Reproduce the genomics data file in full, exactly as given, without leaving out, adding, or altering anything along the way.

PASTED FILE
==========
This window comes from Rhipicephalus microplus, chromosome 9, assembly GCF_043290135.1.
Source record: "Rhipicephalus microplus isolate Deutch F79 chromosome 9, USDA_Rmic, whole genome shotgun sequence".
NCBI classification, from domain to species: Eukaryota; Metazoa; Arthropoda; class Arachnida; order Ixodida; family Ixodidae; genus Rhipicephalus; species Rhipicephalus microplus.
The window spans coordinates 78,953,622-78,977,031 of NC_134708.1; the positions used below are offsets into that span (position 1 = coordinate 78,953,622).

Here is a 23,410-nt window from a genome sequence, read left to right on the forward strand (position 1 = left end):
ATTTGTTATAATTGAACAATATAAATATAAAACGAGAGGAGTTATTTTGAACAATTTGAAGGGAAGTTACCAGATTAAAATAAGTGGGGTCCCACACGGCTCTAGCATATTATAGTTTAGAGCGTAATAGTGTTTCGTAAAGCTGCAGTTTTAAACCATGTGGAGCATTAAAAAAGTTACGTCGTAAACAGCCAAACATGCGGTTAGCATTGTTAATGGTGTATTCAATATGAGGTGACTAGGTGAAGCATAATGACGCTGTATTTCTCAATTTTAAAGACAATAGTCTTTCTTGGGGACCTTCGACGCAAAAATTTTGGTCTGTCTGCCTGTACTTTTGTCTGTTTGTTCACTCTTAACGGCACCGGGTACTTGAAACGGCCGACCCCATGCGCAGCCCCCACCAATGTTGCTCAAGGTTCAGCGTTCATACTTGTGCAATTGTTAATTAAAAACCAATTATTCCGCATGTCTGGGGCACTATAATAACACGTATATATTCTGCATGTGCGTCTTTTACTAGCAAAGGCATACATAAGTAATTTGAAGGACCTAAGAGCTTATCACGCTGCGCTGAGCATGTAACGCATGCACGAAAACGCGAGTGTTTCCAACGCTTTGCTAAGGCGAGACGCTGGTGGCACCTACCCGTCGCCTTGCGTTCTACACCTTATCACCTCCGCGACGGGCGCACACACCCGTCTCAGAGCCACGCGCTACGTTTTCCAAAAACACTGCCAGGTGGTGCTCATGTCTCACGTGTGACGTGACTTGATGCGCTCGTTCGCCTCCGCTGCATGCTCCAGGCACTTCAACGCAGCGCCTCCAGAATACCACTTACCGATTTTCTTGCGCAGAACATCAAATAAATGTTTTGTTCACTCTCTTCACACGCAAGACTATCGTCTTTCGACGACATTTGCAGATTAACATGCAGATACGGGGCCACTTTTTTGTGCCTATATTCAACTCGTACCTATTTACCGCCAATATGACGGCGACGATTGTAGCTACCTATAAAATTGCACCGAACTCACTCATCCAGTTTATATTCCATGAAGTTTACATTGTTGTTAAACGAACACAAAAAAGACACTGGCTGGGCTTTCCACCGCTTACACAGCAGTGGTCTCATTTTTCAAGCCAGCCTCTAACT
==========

This window comes from Rhipicephalus microplus, chromosome 9, assembly GCF_043290135.1.
Source record: "Rhipicephalus microplus isolate Deutch F79 chromosome 9, USDA_Rmic, whole genome shotgun sequence".
NCBI classification, from domain to species: Eukaryota; Metazoa; Arthropoda; class Arachnida; order Ixodida; family Ixodidae; genus Rhipicephalus; species Rhipicephalus microplus.
The window spans coordinates 78,953,622-78,977,031 of NC_134708.1; the positions used below are offsets into that span (position 1 = coordinate 78,953,622).

Here is a 23,410-nt window from a genome sequence, read left to right on the forward strand (position 1 = left end):
ATTTGTTATAATTGAACAATATAAATATAAAACGAGAGGAGTTATTTTGAACAATTTGAAGGGAAGTTACCAGATTAAAATAAGTGGGGTCCCACACGGCTCTAGCATATTATAGTTTAGAGCGTAATAGTGTTTCGTAAAGCTGCAGTTTTAAACCATGTGGAGCATTAAAAAAGTTACGTCGTAAACAGCCAAACATGCGGTTAGCATTGTTAATGGTGTATTCAATATGAGGTGACTAGGTGAAGCATAATGACGCTGTATTTCTCAATTTTAAAGACAATAGTCTTTCTTGGGGACCTTCGACGCAAAAATTTTGGTCTGTCTGCCTGTACTTTTGTCTGTTTGTTCACTCTTAACGGCACCGGGTACTTGAAACGGCCGACCCCATGCGCAGCCCCCACCAATGTTGCTCAAGGTTCAGCGTTCATACTTGTGCAATTGTTAATTAAAAACCAATTATTCCGCATGTCTGGGGCACTATAATAACACGTATATATTCTGCATGTGCGTCTTTTACTAGCAAAGGCATACATAAGTAATTTGAAGGACCTAAGAGCTTATCACGCTGCGCTGAGCATGTAACGCATGCACGAAAACGCGAGTGTTTCCAACGCTTTGCTAAGGCGAGACGCTGGTGGCACCTACCCGTCGCCTTGCGTTCTACACCTTATCACCTCCGCGACGGGCGCACACACCCGTCTCAGAGCCACGCGCTACGTTTTCCAAAAACACTGCCAGGTGGTGCTCATGTCTCACGTGTGACGTGACTTGATGCGCTCGTTCGCCTCCGCTGCATGCTCCAGGCACTTCAACGCAGCGCCTCCAGAATACCACTTACCGATTTTCTTGCGCAGAACATCAAATAAATGTTTTGTTCACTCTCTTCACACGCAAGACTATCGTCTTTCGACGACATTTGCAGATTAACATGCAGATACGGGGCCACTTTTTTGTGCCTATATTCAACTCGTACCTATTTACCGCCAATATGACGGCGACGATTGTAGCTACCTATAAAATTGCACCGAACTCACTCATCCAGTTTATATTCCATGAAGTTTACATTGTTGTTAAACGAACACAAAAAAGACACTGGCTGGGCTTTCCACCGCTTACACAGCAGTGGTCTCATTTTTCAAGCCAGCCTCTAACT